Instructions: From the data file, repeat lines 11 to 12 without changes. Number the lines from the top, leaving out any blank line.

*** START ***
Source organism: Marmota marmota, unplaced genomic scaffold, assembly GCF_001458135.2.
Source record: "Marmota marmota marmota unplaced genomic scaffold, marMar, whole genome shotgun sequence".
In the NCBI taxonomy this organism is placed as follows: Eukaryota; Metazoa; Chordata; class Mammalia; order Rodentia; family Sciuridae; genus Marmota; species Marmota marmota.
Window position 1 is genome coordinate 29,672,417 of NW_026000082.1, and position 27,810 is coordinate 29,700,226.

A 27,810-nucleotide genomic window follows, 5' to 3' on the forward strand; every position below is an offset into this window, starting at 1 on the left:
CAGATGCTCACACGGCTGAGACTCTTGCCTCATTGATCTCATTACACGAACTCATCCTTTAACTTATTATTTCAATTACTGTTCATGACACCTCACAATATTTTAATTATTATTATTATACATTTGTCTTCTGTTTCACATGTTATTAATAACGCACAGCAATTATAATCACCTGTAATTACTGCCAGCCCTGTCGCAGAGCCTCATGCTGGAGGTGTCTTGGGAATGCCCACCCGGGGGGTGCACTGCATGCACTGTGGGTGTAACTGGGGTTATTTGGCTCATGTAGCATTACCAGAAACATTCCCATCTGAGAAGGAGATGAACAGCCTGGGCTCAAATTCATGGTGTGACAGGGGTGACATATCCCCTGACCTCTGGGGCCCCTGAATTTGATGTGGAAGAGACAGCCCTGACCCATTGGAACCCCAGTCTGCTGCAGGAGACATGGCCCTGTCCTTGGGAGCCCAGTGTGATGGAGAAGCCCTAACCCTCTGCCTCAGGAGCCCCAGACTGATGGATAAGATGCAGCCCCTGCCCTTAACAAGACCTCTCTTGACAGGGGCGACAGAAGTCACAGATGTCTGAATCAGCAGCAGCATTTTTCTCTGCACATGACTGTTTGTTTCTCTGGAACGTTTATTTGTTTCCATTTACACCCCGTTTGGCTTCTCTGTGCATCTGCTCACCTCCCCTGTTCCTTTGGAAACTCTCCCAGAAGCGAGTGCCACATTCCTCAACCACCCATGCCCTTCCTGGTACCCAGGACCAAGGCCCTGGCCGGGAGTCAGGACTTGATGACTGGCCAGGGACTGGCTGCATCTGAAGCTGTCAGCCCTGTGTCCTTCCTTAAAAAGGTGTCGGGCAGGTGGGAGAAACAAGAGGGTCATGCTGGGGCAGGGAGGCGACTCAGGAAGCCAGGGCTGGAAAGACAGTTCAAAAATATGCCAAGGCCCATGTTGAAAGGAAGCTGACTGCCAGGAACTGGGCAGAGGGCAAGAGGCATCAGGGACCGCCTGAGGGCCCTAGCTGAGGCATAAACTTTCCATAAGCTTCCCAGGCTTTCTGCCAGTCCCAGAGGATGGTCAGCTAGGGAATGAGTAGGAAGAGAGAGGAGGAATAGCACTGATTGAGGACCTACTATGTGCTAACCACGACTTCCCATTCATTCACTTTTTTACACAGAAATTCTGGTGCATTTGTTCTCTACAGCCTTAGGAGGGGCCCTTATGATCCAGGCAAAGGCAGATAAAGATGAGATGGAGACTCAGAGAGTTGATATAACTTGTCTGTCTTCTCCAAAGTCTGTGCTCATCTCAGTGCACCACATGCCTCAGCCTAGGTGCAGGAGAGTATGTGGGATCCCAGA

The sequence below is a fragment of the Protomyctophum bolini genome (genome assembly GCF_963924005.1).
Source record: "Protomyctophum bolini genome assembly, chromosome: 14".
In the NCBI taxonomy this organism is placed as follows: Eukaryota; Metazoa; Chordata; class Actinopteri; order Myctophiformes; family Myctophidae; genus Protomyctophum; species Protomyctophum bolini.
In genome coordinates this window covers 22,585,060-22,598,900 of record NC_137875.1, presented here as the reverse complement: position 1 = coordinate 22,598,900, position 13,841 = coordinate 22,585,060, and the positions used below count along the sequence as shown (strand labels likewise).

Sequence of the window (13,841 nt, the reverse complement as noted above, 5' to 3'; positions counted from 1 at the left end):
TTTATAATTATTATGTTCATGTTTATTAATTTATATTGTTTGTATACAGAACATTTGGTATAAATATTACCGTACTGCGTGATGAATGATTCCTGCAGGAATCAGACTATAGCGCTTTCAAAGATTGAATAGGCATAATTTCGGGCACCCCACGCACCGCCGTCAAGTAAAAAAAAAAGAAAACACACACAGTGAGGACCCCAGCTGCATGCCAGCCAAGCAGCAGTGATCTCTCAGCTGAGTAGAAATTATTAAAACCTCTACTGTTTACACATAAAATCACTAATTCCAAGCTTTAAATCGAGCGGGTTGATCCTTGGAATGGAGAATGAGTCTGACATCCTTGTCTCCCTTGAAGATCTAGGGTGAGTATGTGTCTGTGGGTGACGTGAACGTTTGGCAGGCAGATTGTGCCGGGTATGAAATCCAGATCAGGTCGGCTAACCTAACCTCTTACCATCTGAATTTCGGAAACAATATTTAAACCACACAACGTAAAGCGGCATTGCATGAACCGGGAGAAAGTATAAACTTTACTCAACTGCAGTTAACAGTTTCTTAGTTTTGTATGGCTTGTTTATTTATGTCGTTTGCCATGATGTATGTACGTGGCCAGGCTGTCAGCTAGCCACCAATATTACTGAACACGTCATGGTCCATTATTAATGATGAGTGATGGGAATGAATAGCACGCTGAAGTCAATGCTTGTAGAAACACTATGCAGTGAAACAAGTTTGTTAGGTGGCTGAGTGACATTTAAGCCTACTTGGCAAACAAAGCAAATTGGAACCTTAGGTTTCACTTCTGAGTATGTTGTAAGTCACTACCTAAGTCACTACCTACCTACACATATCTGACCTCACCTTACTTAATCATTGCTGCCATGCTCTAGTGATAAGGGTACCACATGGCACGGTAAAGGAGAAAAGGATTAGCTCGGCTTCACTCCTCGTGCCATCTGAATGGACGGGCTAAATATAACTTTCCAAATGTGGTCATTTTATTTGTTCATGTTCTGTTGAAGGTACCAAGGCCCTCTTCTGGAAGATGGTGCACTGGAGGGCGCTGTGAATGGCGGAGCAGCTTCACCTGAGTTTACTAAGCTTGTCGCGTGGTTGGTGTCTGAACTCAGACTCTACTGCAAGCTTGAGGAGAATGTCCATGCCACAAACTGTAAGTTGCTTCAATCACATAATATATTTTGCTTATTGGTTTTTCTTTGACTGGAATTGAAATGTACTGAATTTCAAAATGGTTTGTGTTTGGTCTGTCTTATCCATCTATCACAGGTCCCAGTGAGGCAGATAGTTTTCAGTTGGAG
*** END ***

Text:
Sequence of the window (13,841 nt, the reverse complement as noted above, 5' to 3'; positions counted from 1 at the left end):
TTTATAATTATTATGTTCATGTTTATTAATTTATATTGTTTGTATACAGAACATTTGGTATAAATATTACCGTACTGCGTGATGAATGATTCCTGCAGGAATCAGACTATAGCGCTTTCAAAGATTGAATAGGCATAATTTCGGGCACCCCACGCACCGCCGTCAAGTAAAAAAAAAAGAAAACACACACAGTGAGGACCCCAGCTGCATGCCAGCCAAGCAGCAGTGATCTCTCAGCTGAGTAGAAATTATTAAAACCTCTACTGTTTACACATAAAATCACTAATTCCAAGCTTTAAATCGAGCGGGTTGATCCTTGGAATGGAGAATGAGTCTGACATCCTTGTCTCCCTTGAAGATCTAGGGTGAGTATGTGTCTGTGGGTGACGTGAACGTTTGGCAGGCAGATTGTGCCGGGTATGAAATCCAGATCAGGTCGGCTAACCTAACCTCTTACCATCTGAATTTCGGAAACAATATTTAAACCACACAACGTAAAGCGGCATTGCATGAACCGGGAGAAAGTATAAACTTTACTCAACTGCAGTTAACAGTTTCTTAGTTTTGTATGGCTTGTTTATTTATGTCGTTTGCCATGATGTATGTACGTGGCCAGGCTGTCAGCTAGCCACCAATATTACTGAACACGTCATGGTCCATTATTAATGATGAGTGATGGGAATGAATAGCACGCTGAAGTCAATGCTTGTAGAAACACTATGCAGTGAAACAAGTTTGTTAGGTGGCTGAGTGACATTTAAGCCTACTTGGCAAACAAAGCAAATTGGAACCTTAGGTTTCACTTCTGAGTATGTTGTAAGTCACTACCTAAGTCACTACCTACCTACACATATCTGACCTCACCTTACTTAATCATTGCTGCCATGCTCTAGTGATAAGGGTACCACATGGCACGGTAAAGGAGAAAAGGATTAGCTCGGCTTCACTCCTCGTGCCATCTGAATGGACGGGCTAAATATAACTTTCCAAATGTGGTCATTTTATTTGTTCATGTTCTGTTGAAGGTACCAAGGCCCTCTTCTGGAAGATGGTGCACTGGAGGGCGCTGTGAATGGCGGAGCAGCTTCACCTGAGTTTACTAAGCTTGTCGCGTGGTTGGTGTCTGAACTCAGACTCTACTGCAAGCTTGAGGAGAATGTCCATGCCACAAACTGTAAGTTGCTTCAATCACATAATATATTTTGCTTATTGGTTTTTCTTTGACTGGAATTGAAATGTACTGAATTTCAAAATGGTTTGTGTTTGGTCTGTCTTATCCATCTATCACAGGTCCCAGTGAGGCAGATAGTTTTCAGTTGGAG